I'm not thinking of ladies who are old so much as I am thinking about ladies from older times, times that were perhaps slower and gentler, more delicate, perhaps even more refined. Or maybe just more down to earth and simple.
When I was poking around at the second hand store the other day I came upon a clear plastic bag of handkerchiefs. I wanted to pull the staples out so I could have a closer look. I wanted to see if they were worth the 90-cent price tag, but if the staples are removed and the bags are open, they won't sell them until after they've gone to the back to be reprocessed. So I poked through the clearness of the bag and, with my daughter encouraging me, decided to hand over the 90 cents and call them mine. There were about 24 hankies of varying ages and used-ness. Some were faded, some nearly threadbare. Two, crisp and bright with labels attacheed, were folded as if they'd just come out of the gift box. Some were from the 1940s and '50s. Others were a little newer and one was, I think, much older - white embroidery on white linen. There was also a new linen one with its label shiny label just waiting for it's own monogram in the corner and tatting around the edge. I decided the bag was a good buy.
What is it about these little pieces of cloth that make them so dear? Certainly not their intended use in handling the sniffles and runny nose of a cold. Possibly for the charming prints that cover their surfaces, or the delicate tatting or crochet around their borders. Probably the real appeal is that they bring to mind ladies I love from a time long past. Didn't they always carry a handkerchief in their purses or pockets? I think my Gramma Meinzen did and so did my mom.
As a child I remember sometimes choosing handkerchiefs as Christmas gifts for my mom and gramma. Do you remember how ladies' handkerchiefs were always larger than their flat square boxes and were folded to fit? There were 4 folds arranged in such a way that the hankie looked like a smaller version of itself and the geometry of the decorations was preserved. Sometimes the hankies were sold in sets of three or four to a box, all with the same print but in different colors, or sometimes the set was made up of a different flower or motif embroidered in the corner of each.
Pockets in dresses and aprons (or if there were no pockets in the dress, sometimes the hankies were tucked under a sleeve or under a bra strap at the shoulder) were always at the ready. My Gramma Meinzen is the lady on the left. Notice her nice big pocket. You can be sure there was a hankie in it.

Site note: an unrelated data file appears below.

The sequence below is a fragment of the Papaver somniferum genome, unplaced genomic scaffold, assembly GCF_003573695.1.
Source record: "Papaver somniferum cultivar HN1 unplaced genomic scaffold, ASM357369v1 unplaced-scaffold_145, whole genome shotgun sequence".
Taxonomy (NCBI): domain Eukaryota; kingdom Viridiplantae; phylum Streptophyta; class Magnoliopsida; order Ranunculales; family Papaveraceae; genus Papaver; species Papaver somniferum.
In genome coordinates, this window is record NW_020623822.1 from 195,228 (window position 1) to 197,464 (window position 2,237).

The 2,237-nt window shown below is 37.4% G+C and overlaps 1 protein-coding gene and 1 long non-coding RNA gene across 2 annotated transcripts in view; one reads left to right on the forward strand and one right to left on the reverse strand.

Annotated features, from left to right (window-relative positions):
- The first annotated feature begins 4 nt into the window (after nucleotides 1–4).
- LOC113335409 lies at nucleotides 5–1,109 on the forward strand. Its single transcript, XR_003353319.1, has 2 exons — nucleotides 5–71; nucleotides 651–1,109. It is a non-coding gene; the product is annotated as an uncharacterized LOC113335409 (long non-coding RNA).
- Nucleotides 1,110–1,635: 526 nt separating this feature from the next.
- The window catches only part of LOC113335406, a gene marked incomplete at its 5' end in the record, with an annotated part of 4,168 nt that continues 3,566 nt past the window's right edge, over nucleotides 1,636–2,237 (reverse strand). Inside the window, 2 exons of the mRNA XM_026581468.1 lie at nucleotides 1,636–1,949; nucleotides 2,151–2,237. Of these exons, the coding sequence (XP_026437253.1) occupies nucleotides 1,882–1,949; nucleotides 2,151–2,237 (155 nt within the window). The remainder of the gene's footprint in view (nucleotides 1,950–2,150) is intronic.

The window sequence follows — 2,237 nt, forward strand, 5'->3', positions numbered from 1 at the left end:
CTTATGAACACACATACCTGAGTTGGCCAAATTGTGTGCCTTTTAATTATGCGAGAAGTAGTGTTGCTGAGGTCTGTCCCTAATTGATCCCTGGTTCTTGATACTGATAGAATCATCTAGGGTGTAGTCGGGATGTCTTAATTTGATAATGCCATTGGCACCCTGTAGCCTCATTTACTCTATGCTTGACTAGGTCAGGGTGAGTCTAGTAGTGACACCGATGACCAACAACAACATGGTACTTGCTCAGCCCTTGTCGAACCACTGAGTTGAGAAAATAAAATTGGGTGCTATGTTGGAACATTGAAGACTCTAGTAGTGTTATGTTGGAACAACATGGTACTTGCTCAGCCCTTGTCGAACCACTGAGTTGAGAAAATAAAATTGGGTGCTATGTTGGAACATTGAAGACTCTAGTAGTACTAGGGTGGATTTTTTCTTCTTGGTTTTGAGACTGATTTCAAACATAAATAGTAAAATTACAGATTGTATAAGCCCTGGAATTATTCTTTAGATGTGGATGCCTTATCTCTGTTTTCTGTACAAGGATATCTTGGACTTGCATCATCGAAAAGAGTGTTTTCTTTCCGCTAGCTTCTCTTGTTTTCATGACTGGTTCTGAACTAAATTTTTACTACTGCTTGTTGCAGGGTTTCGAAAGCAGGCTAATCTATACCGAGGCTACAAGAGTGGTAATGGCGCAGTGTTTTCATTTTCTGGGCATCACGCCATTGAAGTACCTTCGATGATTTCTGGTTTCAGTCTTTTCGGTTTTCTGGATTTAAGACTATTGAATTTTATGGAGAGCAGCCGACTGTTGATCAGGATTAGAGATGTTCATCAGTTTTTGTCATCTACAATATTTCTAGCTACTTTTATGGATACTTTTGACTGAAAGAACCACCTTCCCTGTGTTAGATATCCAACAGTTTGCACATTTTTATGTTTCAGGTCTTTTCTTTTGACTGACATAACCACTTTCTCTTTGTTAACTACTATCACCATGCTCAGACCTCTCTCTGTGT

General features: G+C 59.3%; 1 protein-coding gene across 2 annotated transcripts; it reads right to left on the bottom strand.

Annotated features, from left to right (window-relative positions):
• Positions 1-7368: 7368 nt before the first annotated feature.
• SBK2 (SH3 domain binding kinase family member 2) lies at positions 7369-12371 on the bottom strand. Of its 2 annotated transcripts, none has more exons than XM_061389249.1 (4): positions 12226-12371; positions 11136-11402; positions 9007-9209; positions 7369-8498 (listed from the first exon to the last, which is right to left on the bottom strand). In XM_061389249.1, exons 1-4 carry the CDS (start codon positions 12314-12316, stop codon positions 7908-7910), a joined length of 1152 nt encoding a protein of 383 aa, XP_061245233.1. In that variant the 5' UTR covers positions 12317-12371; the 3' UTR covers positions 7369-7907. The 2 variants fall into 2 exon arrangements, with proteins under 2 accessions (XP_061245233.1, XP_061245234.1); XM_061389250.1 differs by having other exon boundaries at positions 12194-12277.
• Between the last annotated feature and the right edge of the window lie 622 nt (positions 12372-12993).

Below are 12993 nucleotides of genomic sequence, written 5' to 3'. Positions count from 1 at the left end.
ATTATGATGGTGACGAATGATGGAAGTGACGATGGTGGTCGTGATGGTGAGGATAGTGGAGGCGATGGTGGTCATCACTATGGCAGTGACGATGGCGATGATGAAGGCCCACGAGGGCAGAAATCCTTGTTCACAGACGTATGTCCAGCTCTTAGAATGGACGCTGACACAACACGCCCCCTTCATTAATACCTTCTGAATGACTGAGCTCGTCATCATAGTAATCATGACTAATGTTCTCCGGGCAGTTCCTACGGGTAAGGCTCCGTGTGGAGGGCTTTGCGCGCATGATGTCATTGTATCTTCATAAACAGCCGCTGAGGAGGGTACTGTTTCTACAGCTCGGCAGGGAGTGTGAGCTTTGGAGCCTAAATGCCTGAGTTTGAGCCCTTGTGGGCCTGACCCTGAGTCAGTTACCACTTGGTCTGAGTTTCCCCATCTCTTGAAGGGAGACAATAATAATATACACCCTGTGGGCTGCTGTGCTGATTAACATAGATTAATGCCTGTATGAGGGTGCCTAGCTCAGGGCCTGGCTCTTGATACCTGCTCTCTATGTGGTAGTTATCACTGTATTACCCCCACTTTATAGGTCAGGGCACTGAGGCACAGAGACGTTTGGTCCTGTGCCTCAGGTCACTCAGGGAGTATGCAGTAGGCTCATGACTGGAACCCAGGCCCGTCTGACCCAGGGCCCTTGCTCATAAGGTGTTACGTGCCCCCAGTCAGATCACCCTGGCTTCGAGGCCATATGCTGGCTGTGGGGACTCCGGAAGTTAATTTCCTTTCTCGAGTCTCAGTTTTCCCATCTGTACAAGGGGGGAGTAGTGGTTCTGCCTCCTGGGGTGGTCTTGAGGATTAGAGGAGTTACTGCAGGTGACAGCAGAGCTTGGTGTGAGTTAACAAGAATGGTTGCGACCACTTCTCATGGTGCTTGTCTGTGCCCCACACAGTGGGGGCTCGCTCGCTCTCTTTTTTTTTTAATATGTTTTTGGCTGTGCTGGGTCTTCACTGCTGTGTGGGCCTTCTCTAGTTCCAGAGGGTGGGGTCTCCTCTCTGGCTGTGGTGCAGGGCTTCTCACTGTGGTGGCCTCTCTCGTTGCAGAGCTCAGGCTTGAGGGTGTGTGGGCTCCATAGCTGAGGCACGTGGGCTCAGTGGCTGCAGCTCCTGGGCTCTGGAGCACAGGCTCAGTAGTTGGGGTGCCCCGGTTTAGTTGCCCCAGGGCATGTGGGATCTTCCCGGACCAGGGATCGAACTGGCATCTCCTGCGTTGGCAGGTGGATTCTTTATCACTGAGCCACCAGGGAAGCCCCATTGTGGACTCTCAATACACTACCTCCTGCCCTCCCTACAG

Hankies were useful for another purpose: I learned to manage an iron on hankies and my dad's boxer shorts. Hankies required the most care because there were to be no ironed-in creases or wrinkles. I started ironing before I started school. I wonder how many hankies I ironed before I perfected the job.
Now, handbags - or purses, or pocketbooks - call them what you will - are a different memory all together. Handbags definitely held a hankie, but there were other great things in pocketbooks: a coin purse; a billfold; a compact with a mirror and powder puff; probably lipstick; keys; maybe a pen and a small pad of paper.... It's not like I spent time looking through Gramma's bag, but occasionally, and probably to keep me occupied and quiet during a car ride or some other wait, she would open her purse and pull out things for me to look at. What a treat! I enjoyed the contents of her purse, but I often liked the purses themselves. Sometimes I would go so far as to ask her if I could have one or other particular ones when she was finished with them. I remember only once did she pass one on to me. It was large and black and heavy - I was small. It seemed more like a suitcase than a handbag. Gosh, the things I could pack into it! How I could play "grown-up"! I loved playing with it no matter that it was over-large for me.
Treasures. My grandmother's handkerchief and purse would be treasures if I had them, but since I don't have them, the memories are treasures enough. What treasures do you have or remember from an "old lady" you loved when you were a child?
By the way, the ladies in the photo above, from left to right, are sisters Emma Bickerstaff Meinzen, Cora Bickerstaff, and Mary Ellen "Mayme" Bickerstaff Morris. The photo was taken about 1953. That year, Gramma turned 60; Cora, 42; and Mayme, 54.